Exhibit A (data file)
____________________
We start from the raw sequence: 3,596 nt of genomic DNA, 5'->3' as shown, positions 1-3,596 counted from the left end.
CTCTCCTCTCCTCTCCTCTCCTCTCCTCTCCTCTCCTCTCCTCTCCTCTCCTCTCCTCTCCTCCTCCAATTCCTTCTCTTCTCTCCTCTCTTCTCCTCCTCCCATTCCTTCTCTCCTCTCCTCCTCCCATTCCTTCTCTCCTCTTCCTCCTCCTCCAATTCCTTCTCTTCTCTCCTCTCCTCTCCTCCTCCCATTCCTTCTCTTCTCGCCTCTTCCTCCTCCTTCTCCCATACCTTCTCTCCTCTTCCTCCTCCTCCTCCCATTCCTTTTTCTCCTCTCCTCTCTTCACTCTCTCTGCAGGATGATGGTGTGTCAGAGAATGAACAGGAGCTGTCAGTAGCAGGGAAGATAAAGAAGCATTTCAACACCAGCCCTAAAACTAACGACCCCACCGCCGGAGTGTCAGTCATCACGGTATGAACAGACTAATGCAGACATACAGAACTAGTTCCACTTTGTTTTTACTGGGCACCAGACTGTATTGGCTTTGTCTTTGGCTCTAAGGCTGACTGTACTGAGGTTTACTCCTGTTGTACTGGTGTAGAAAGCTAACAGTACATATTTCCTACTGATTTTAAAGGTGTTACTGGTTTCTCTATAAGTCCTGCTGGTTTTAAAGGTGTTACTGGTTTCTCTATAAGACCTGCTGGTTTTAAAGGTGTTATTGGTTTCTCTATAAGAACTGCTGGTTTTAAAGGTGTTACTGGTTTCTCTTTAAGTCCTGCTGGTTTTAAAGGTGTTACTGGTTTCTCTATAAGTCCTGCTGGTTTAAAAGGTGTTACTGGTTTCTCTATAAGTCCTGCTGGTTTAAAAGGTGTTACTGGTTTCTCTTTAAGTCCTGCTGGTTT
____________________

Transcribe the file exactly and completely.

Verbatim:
We start from the raw sequence: 3,596 nt of genomic DNA, 5'->3' as shown, positions 1-3,596 counted from the left end.
CTCTCCTCTCCTCTCCTCTCCTCTCCTCTCCTCTCCTCTCCTCTCCTCTCCTCTCCTCTCCTCCTCCAATTCCTTCTCTTCTCTCCTCTCTTCTCCTCCTCCCATTCCTTCTCTCCTCTCCTCCTCCCATTCCTTCTCTCCTCTTCCTCCTCCTCCAATTCCTTCTCTTCTCTCCTCTCCTCTCCTCCTCCCATTCCTTCTCTTCTCGCCTCTTCCTCCTCCTTCTCCCATACCTTCTCTCCTCTTCCTCCTCCTCCTCCCATTCCTTTTTCTCCTCTCCTCTCTTCACTCTCTCTGCAGGATGATGGTGTGTCAGAGAATGAACAGGAGCTGTCAGTAGCAGGGAAGATAAAGAAGCATTTCAACACCAGCCCTAAAACTAACGACCCCACCGCCGGAGTGTCAGTCATCACGGTATGAACAGACTAATGCAGACATACAGAACTAGTTCCACTTTGTTTTTACTGGGCACCAGACTGTATTGGCTTTGTCTTTGGCTCTAAGGCTGACTGTACTGAGGTTTACTCCTGTTGTACTGGTGTAGAAAGCTAACAGTACATATTTCCTACTGATTTTAAAGGTGTTACTGGTTTCTCTATAAGTCCTGCTGGTTTTAAAGGTGTTACTGGTTTCTCTATAAGACCTGCTGGTTTTAAAGGTGTTATTGGTTTCTCTATAAGAACTGCTGGTTTTAAAGGTGTTACTGGTTTCTCTTTAAGTCCTGCTGGTTTTAAAGGTGTTACTGGTTTCTCTATAAGTCCTGCTGGTTTAAAAGGTGTTACTGGTTTCTCTATAAGTCCTGCTGGTTTAAAAGGTGTTACTGGTTTCTCTTTAAGTCCTGCTGGTTT